The Arizona Supreme Court on Tuesday declined to hear a challenge to a 2017 law requiring citizen initiative campaigns to strictly comply with statutory requirements. Previously, the courts had imposed a lesser standard of substantial compliance, meaning initiatives wouldn’t be barred from the ballot over minor defects on issues such as the format of petitions or the information that voters must provide when they sign them.
Several people and organizations that have used the initiative process in the past, including the Animal Defense League of Arizona, Arizona Advocacy Network, and Planned Parenthood, argued that the law violates the Arizona Constitution by infringing on the judiciary’s authority. The courts had long established that initiatives should be subject to substantial compliance while citizen referenda, which refer laws passed by the Legislature to the ballot, are subject to strict compliance.
But the Arizona Court of Appeals ruled in May that the case wasn’t ripe for review because none of the plaintiffs were involved in initiative campaigns that were affected by the new law, meaning they hadn’t suffered any harm. Five of the Supreme Court’s justices agreed and declined to hear the appeal. Justices Clint Bolick and Andrew Gould disagreed, but it takes three justices to review a case.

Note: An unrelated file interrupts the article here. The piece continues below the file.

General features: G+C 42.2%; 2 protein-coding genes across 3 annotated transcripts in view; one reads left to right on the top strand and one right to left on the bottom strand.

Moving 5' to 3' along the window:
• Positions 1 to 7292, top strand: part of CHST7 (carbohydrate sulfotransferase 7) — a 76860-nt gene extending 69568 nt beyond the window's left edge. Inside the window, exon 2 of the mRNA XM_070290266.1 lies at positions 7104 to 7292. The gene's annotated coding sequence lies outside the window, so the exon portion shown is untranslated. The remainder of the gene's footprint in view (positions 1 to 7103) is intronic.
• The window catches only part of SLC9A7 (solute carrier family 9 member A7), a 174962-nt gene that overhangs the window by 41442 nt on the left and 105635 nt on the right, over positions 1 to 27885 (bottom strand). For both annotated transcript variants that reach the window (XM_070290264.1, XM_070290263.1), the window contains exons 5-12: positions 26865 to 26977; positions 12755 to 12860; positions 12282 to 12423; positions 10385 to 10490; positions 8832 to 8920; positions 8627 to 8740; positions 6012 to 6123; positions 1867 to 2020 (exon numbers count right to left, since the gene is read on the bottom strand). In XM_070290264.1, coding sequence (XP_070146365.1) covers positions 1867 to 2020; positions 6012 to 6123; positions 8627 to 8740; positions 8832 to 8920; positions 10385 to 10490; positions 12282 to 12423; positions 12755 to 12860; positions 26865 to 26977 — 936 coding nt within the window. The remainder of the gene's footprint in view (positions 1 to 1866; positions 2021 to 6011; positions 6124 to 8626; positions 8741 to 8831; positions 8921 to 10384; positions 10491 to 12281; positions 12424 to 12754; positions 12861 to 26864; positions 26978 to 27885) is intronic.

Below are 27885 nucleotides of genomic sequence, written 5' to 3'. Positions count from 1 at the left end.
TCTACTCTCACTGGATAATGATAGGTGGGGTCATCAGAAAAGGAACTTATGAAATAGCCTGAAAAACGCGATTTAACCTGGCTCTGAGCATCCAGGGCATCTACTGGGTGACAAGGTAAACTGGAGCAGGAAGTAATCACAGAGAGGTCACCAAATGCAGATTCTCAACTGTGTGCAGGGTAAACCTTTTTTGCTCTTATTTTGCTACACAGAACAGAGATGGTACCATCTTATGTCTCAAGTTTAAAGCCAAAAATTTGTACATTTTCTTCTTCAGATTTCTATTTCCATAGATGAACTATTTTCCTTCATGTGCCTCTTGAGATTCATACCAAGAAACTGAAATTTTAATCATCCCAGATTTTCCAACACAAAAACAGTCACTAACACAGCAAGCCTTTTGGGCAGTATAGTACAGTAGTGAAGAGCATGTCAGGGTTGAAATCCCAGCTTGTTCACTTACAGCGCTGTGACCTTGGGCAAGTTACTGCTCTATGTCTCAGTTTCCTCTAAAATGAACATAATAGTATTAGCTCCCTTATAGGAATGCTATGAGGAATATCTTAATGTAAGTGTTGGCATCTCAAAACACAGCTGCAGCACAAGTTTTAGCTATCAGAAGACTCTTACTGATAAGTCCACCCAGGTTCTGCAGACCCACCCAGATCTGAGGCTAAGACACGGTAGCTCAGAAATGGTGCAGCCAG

The lawsuit was one of several that challenged the 2017 strict compliance law. Attorneys for three ballot measures from the 2018 election cycle challenged the law’s constitutionality, but the Supreme Court declined to weigh in and decided those cases on other issues.
Roopali Desai, an attorney for the plaintiffs, said there’s a clear separation-of-powers problem with the law, but was pessimistic that the Supreme Court will eventually take up the issue. When opponents sue to keep initiatives off the ballot, they don’t cite strict compliance as the reason, she said. They cite other issues, and it’s up to the judge to decide if an initiative complied.
The court has established that the strict compliance law isn’t subject to challenge unless there’s an actual citizen initiative involved. But it will always have the ability to sidestep that issue, as it did in several cases this year, Desai said, making it difficult to challenge the law’s constitutionality in future cases.
“So, it’s this perpetual catch-22,” she said.
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